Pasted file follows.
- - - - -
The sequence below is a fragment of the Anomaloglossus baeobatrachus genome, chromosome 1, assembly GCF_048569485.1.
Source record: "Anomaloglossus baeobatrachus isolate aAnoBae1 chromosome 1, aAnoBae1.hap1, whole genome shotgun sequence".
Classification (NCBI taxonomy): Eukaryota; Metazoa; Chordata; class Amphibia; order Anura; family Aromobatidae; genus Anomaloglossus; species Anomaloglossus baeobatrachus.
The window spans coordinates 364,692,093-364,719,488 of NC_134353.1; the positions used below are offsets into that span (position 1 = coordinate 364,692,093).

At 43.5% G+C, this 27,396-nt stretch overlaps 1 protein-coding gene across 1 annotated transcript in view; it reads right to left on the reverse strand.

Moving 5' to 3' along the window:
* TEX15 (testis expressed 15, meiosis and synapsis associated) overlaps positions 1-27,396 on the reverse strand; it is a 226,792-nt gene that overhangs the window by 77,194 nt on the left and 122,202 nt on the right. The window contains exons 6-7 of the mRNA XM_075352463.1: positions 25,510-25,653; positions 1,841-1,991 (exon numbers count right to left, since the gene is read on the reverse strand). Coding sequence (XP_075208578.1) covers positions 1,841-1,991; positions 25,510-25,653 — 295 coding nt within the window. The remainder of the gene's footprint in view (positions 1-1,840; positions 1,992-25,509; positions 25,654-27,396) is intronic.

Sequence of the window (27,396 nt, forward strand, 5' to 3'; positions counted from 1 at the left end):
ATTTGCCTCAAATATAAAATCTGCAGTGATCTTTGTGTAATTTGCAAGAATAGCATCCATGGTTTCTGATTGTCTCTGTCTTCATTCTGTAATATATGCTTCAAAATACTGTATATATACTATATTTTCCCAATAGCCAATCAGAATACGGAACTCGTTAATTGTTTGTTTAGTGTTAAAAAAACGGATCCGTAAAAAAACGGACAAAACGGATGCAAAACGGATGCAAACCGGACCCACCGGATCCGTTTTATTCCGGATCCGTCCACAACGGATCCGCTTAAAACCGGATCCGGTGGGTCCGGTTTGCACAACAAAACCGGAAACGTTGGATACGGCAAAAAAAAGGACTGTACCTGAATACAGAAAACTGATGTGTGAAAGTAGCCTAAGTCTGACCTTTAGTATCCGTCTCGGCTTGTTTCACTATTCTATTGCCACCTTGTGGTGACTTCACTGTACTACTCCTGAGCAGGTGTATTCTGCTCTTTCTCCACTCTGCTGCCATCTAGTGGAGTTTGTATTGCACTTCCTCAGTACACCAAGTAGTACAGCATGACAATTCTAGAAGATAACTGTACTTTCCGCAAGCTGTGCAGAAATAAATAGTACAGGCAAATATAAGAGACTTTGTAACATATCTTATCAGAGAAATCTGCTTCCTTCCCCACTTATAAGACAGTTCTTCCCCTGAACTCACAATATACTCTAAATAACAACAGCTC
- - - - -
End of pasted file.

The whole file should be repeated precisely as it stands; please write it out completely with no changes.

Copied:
The sequence below is a fragment of the Anomaloglossus baeobatrachus genome, chromosome 1, assembly GCF_048569485.1.
Source record: "Anomaloglossus baeobatrachus isolate aAnoBae1 chromosome 1, aAnoBae1.hap1, whole genome shotgun sequence".
Classification (NCBI taxonomy): Eukaryota; Metazoa; Chordata; class Amphibia; order Anura; family Aromobatidae; genus Anomaloglossus; species Anomaloglossus baeobatrachus.
The window spans coordinates 364,692,093-364,719,488 of NC_134353.1; the positions used below are offsets into that span (position 1 = coordinate 364,692,093).

At 43.5% G+C, this 27,396-nt stretch overlaps 1 protein-coding gene across 1 annotated transcript in view; it reads right to left on the reverse strand.

Moving 5' to 3' along the window:
* TEX15 (testis expressed 15, meiosis and synapsis associated) overlaps positions 1-27,396 on the reverse strand; it is a 226,792-nt gene that overhangs the window by 77,194 nt on the left and 122,202 nt on the right. The window contains exons 6-7 of the mRNA XM_075352463.1: positions 25,510-25,653; positions 1,841-1,991 (exon numbers count right to left, since the gene is read on the reverse strand). Coding sequence (XP_075208578.1) covers positions 1,841-1,991; positions 25,510-25,653 — 295 coding nt within the window. The remainder of the gene's footprint in view (positions 1-1,840; positions 1,992-25,509; positions 25,654-27,396) is intronic.

Sequence of the window (27,396 nt, forward strand, 5' to 3'; positions counted from 1 at the left end):
ATTTGCCTCAAATATAAAATCTGCAGTGATCTTTGTGTAATTTGCAAGAATAGCATCCATGGTTTCTGATTGTCTCTGTCTTCATTCTGTAATATATGCTTCAAAATACTGTATATATACTATATTTTCCCAATAGCCAATCAGAATACGGAACTCGTTAATTGTTTGTTTAGTGTTAAAAAAACGGATCCGTAAAAAAACGGACAAAACGGATGCAAAACGGATGCAAACCGGACCCACCGGATCCGTTTTATTCCGGATCCGTCCACAACGGATCCGCTTAAAACCGGATCCGGTGGGTCCGGTTTGCACAACAAAACCGGAAACGTTGGATACGGCAAAAAAAAGGACTGTACCTGAATACAGAAAACTGATGTGTGAAAGTAGCCTAAGTCTGACCTTTAGTATCCGTCTCGGCTTGTTTCACTATTCTATTGCCACCTTGTGGTGACTTCACTGTACTACTCCTGAGCAGGTGTATTCTGCTCTTTCTCCACTCTGCTGCCATCTAGTGGAGTTTGTATTGCACTTCCTCAGTACACCAAGTAGTACAGCATGACAATTCTAGAAGATAACTGTACTTTCCGCAAGCTGTGCAGAAATAAATAGTACAGGCAAATATAAGAGACTTTGTAACATATCTTATCAGAGAAATCTGCTTCCTTCCCCACTTATAAGACAGTTCTTCCCCTGAACTCACAATATACTCTAAATAACAACAGCTC